Canadian Library Association Releases New Statement on Intellectual Freedom and Libraries
November 17, 2015
(Ottawa. November 17, 2015) – Today, the Canadian Library Association (CLA) released of a new Statement on Intellectual Freedom and Libraries.
This new Statement replaces the previous 30 year old Position Statement on Intellectual Freedom. The Statement seeks to provide a broader national and international context for the role of libraries in ensuring intellectual freedom as well as a framework for Canadian libraries to provide, defend, and promote equitable access to the widest possible variety of expressive content and resist calls for censorship and the adoption of systems that deny or restrict access to resources.
“I am very excited to have had the privilege of shepherding a revised statement of intellectual freedom principles on behalf of the Canadian Library Association” stated Alvin Schrader, Chair Intellectual Freedom Advisory Committee. “I am indebted to Community members who provided valuable feedback on an earlier draft and to my intellectual freedom advisory committee members for their contributions.”
The CLA would like to thank the hard work of Alvin Schrader and the CLA Intellectual Freedom Advisory Committee in reviewing and updating this core statement for the library and information community. “The Committee has presented a strong and compelling update to one of the library field’s most important value statements,” noted Sandra Singh, President of the Canadian Library Association. “Without the active vigilance of librarians and library workers across this country, there is always a risk of slow erosion to the fundamental information rights protected through intentional and active adoption of statements such as this.”
Canadian Library Association Statement on Intellectual Freedom and Libraries
The Canadian Library Association recognizes and values the Canadian Charter of Rights and Freedoms as the guarantor of the fundamental freedoms in Canada of conscience and religion; of thought, belief, opinion, and expression; of peaceful assembly; and of association.
The Canadian Library Association supports and promotes the universal principles of intellectual freedom as defined in the Universal Declaration of Human Rights, which include the interlocking freedoms to hold opinions and to seek, receive and impart information and ideas through any media and regardless of frontiers.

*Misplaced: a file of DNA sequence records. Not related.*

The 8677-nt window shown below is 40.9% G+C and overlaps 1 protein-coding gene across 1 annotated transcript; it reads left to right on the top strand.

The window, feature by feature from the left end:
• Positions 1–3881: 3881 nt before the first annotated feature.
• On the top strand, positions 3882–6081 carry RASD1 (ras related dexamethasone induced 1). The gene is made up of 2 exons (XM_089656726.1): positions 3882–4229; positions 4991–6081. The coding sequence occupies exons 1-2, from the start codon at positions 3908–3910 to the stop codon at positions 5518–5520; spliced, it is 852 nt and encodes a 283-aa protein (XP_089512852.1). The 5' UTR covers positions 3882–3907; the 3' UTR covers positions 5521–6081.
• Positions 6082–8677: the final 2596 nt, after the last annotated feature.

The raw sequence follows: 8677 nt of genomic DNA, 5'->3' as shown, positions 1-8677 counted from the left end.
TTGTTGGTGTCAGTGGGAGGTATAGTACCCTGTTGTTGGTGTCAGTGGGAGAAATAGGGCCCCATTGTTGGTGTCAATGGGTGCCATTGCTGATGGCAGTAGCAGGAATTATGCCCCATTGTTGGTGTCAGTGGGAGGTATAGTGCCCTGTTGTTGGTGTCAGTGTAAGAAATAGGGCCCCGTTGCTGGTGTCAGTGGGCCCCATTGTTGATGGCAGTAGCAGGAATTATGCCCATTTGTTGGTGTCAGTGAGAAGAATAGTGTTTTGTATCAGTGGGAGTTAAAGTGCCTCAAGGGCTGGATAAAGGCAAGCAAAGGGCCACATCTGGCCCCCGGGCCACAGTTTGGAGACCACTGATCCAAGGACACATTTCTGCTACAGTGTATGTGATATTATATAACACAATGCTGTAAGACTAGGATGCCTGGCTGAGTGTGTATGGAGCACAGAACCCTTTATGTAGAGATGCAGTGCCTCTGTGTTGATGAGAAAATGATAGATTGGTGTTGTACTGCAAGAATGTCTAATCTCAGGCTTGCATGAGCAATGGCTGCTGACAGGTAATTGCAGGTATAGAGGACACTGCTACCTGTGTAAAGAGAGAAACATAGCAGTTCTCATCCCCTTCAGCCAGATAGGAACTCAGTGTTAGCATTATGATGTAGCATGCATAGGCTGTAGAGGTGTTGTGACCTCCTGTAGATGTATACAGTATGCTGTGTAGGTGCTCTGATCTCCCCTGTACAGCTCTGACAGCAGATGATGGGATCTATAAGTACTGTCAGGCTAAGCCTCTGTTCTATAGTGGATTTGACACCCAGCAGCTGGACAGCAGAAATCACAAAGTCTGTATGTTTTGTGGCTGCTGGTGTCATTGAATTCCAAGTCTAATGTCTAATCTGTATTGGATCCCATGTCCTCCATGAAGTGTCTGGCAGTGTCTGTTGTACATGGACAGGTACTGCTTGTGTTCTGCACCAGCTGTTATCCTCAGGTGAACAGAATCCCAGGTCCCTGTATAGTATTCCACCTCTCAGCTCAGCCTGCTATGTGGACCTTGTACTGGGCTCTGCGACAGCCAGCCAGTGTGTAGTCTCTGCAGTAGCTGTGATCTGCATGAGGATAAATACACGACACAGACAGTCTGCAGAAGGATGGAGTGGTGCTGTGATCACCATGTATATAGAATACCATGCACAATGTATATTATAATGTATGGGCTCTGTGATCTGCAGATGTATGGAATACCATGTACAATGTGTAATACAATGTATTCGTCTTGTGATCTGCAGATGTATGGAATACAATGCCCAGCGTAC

In accordance with these principles, the Canadian Library Association affirms that all persons in Canada have a fundamental right, subject only to the Constitution and the law, to have access to the full range of knowledge, imagination, ideas, and opinion, and to express their thoughts publicly. Only the courts may abridge free expression rights in Canada.
The Canadian Library Association affirms further that libraries have a core responsibility to support, defend and promote the universal principles of intellectual freedom and privacy.
The Canadian Library Association holds that libraries are a key institution in Canada for rendering expressive content accessible and affordable to all. Libraries are essential gateways for all persons living in Canada to advance themselves through literacy, lifelong learning, social engagement, and cultural enrichment.
Libraries have a core responsibility to safeguard and facilitate access to constitutionally protected expressions of knowledge, imagination, ideas, and opinion, including those which some individuals and groups consider unconventional, unpopular or unacceptable. To this end, in accordance with their mandates and professional values and standards, libraries provide, defend and promote equitable access to the widest possible variety of expressive content and resist calls for censorship and the adoption of systems that deny or restrict access to resources.
Libraries have a core responsibility to safeguard and foster free expression and the right to safe and welcoming places and conditions. To this end, libraries make available their public spaces and services to individuals and groups without discrimination.
Libraries have a core responsibility to safeguard and defend privacy in the individual’s pursuit of expressive content. To this end, libraries protect the identities and activities of library users except when required by the courts to cede them.
Furthermore, in accordance with established library policies, procedures and due process, libraries resist efforts to limit the exercise of these responsibilities while recognizing the right of criticism by individuals and groups.
Library employees, volunteers and employers as well as library governing entities have a core responsibility to uphold the principles of intellectual freedom in the performance of their respective library roles.
Approved by Executive Council ~ June 27, 1974
Amended November 17, 1983; November 18, 1985; and September 27, 2015